The basic objective of this act is to ensure that government benefits reach the right people with minimum leakages. To achieve this, they have come up with a unique ID card that will identify the people that get these benefits. The law, however, cannot possibly hold ALL the details like: How will a citizen register for Aadhaar? How would the central database for Aadhaar operate? How will the verifications happen? How much salary will be given to the chairman of the authority handling the program?

The Parliament simply does not have the time to go into such minute details. So they left it for the bureaucrats to fill in, but only after the law was passed. Check out the Aadhaar Act and scroll to Page 34. There is a Memorandum of Delegated Legislation, which practically defines where the executives can tinker within the ambit of the law.

For ze ones who got a little worried after opening the bill link (also for the lazy), here’s a sample wall of text which is of great significance:

This goes on for two pages and it includes a provision that lets the executives define what ‘biometric information’ needs to be collected from the citizens (I have written about that in an earlier post). #JustSaying.

Aadhaar is just one drop in the ocean of subordinate legislations that are passed on a daily basis.

How NDTV India got sidekicked

To explain how important side-kick legislations are, let me give you a contemporary example: The NDTV India one day ban. We all know why it was done (let’s not get into that debate), but for the purpose of this column, let’s talk about how it was done.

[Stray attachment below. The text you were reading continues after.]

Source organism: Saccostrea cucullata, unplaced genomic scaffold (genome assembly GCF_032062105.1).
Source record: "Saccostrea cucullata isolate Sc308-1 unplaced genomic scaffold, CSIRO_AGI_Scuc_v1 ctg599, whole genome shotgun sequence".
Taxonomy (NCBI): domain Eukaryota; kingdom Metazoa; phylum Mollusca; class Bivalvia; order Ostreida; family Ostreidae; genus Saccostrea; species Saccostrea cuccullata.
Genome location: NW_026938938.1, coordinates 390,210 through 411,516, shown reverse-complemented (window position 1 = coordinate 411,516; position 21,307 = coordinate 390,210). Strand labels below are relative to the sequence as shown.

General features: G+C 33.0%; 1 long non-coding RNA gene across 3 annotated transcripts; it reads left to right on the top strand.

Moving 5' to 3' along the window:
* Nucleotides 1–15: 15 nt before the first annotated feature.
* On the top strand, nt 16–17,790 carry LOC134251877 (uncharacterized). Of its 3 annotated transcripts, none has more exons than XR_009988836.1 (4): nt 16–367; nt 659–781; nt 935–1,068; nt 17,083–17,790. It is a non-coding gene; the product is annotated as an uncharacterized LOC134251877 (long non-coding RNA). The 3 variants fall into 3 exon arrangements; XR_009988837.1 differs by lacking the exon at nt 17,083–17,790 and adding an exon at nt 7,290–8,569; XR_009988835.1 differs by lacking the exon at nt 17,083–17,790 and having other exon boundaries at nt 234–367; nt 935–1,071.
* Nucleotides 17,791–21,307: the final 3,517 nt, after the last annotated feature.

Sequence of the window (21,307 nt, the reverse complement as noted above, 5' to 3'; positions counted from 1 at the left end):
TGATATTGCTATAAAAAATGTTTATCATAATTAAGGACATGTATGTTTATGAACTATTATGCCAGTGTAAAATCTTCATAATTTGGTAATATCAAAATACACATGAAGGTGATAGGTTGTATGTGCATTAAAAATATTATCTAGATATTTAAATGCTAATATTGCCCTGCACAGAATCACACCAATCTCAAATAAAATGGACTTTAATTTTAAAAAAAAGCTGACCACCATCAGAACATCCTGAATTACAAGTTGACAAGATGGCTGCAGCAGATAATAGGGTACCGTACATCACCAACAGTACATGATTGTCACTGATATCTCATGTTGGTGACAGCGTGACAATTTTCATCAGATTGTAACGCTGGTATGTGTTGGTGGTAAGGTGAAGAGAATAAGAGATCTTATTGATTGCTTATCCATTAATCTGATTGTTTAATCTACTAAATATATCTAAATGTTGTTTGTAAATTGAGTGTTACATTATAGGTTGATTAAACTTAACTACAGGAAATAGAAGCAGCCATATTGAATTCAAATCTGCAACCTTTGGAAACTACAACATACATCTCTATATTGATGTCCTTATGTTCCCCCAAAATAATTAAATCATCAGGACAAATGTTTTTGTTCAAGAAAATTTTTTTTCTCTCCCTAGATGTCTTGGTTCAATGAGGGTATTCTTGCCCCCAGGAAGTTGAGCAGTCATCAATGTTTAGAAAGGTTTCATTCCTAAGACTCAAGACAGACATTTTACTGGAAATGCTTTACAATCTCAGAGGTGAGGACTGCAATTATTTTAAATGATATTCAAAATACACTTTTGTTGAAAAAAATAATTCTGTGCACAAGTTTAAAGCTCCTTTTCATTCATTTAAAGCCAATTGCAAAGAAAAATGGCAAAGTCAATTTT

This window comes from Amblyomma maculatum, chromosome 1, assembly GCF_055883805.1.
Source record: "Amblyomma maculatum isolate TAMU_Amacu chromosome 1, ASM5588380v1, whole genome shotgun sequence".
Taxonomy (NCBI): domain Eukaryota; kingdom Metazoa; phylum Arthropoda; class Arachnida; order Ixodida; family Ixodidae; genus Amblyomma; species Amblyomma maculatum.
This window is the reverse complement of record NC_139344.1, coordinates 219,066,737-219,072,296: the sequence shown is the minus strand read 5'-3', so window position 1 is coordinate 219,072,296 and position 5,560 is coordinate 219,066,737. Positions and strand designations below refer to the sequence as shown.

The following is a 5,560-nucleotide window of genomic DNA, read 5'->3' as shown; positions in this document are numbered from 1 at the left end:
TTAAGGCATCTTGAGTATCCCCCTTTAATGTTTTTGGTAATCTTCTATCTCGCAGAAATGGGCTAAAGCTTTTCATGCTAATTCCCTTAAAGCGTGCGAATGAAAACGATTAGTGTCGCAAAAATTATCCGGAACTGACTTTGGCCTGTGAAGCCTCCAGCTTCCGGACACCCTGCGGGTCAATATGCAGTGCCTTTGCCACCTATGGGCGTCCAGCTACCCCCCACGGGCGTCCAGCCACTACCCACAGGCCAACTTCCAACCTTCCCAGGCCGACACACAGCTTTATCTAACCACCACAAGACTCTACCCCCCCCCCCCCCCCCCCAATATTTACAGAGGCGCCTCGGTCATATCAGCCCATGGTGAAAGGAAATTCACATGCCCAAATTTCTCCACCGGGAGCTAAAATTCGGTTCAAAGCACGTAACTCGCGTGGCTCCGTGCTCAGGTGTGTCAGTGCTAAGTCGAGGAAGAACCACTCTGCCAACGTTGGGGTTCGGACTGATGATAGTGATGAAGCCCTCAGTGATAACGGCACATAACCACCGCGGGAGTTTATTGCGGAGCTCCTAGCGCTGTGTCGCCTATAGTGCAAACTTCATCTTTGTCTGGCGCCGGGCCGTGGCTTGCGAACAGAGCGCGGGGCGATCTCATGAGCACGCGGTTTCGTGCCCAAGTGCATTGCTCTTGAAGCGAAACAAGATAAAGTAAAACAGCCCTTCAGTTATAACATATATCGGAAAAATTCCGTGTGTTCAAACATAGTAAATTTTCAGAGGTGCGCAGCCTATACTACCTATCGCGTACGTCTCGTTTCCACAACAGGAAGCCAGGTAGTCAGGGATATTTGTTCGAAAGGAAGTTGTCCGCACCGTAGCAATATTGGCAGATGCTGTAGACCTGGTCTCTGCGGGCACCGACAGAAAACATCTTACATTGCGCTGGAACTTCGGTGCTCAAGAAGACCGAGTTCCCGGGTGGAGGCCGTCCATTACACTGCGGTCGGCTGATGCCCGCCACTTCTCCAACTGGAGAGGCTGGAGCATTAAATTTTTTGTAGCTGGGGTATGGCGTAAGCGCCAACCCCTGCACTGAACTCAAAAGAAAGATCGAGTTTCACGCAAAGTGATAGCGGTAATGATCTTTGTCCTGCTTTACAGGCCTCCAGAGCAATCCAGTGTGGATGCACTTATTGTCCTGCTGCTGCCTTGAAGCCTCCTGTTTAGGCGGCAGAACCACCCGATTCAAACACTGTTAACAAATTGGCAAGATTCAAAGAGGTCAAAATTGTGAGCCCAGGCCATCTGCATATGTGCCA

TV News channels have to abide by the “Cable Television Networks Regulation Act, 1995”, which lays down the parameters for any private channel to operate.

Ever wondered why all cable operators and DTH services have to carry Government funded channels? It’s because of a provision this act. It’s compulsory to do so.

However, which channels should be carried are a part of delegated legislation. Because these are details which (a) are too minute for the Parliament to deal with, and (b) keep changing over a period of time. The Government can keep adding/removing channels that have to be compulsorily aired. One very recent example was when Prime Minister Modi launched the DD Kisan channel. Shortly after, a notification was issued that it was mandatory for all cable operators to carry this channel.

Now here’s the fun part. Like the power to add/ remove these channels, this act also allows the Government to make rules which would decide the ‘code’ by which channels operate. If they do not conform any of these codes, the government can pass an order to shut the channel down or penalize them.